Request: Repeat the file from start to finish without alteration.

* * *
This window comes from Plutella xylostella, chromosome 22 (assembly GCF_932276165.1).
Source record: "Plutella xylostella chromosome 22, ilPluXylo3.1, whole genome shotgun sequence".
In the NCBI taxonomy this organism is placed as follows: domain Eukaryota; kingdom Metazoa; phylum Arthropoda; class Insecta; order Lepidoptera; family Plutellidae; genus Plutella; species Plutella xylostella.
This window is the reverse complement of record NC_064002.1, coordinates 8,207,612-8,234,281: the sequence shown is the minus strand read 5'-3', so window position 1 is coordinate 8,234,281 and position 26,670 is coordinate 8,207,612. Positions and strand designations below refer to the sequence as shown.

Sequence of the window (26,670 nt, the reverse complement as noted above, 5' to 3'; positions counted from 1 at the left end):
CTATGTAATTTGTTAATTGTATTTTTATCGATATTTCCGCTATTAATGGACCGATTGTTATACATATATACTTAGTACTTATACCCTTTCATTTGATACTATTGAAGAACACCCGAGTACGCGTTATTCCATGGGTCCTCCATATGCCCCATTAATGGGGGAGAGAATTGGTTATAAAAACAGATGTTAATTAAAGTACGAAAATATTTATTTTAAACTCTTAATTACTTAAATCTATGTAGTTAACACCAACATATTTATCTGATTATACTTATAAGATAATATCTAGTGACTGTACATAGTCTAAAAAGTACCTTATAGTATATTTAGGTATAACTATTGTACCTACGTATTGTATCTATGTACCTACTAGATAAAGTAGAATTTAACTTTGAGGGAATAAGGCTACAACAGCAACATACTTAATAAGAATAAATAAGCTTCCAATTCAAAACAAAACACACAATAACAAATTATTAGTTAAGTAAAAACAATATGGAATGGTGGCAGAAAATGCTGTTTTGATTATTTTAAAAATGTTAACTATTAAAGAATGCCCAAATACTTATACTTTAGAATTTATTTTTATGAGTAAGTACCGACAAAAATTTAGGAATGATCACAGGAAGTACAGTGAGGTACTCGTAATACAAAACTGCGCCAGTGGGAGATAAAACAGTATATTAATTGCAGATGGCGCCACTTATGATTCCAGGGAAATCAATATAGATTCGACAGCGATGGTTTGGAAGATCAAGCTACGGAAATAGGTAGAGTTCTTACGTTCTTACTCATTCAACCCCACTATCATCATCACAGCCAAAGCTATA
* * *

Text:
This window comes from Plutella xylostella, chromosome 22 (assembly GCF_932276165.1).
Source record: "Plutella xylostella chromosome 22, ilPluXylo3.1, whole genome shotgun sequence".
In the NCBI taxonomy this organism is placed as follows: domain Eukaryota; kingdom Metazoa; phylum Arthropoda; class Insecta; order Lepidoptera; family Plutellidae; genus Plutella; species Plutella xylostella.
This window is the reverse complement of record NC_064002.1, coordinates 8,207,612-8,234,281: the sequence shown is the minus strand read 5'-3', so window position 1 is coordinate 8,234,281 and position 26,670 is coordinate 8,207,612. Positions and strand designations below refer to the sequence as shown.

Sequence of the window (26,670 nt, the reverse complement as noted above, 5' to 3'; positions counted from 1 at the left end):
CTATGTAATTTGTTAATTGTATTTTTATCGATATTTCCGCTATTAATGGACCGATTGTTATACATATATACTTAGTACTTATACCCTTTCATTTGATACTATTGAAGAACACCCGAGTACGCGTTATTCCATGGGTCCTCCATATGCCCCATTAATGGGGGAGAGAATTGGTTATAAAAACAGATGTTAATTAAAGTACGAAAATATTTATTTTAAACTCTTAATTACTTAAATCTATGTAGTTAACACCAACATATTTATCTGATTATACTTATAAGATAATATCTAGTGACTGTACATAGTCTAAAAAGTACCTTATAGTATATTTAGGTATAACTATTGTACCTACGTATTGTATCTATGTACCTACTAGATAAAGTAGAATTTAACTTTGAGGGAATAAGGCTACAACAGCAACATACTTAATAAGAATAAATAAGCTTCCAATTCAAAACAAAACACACAATAACAAATTATTAGTTAAGTAAAAACAATATGGAATGGTGGCAGAAAATGCTGTTTTGATTATTTTAAAAATGTTAACTATTAAAGAATGCCCAAATACTTATACTTTAGAATTTATTTTTATGAGTAAGTACCGACAAAAATTTAGGAATGATCACAGGAAGTACAGTGAGGTACTCGTAATACAAAACTGCGCCAGTGGGAGATAAAACAGTATATTAATTGCAGATGGCGCCACTTATGATTCCAGGGAAATCAATATAGATTCGACAGCGATGGTTTGGAAGATCAAGCTACGGAAATAGGTAGAGTTCTTACGTTCTTACTCATTCAACCCCACTATCATCATCACAGCCAAAGCTATA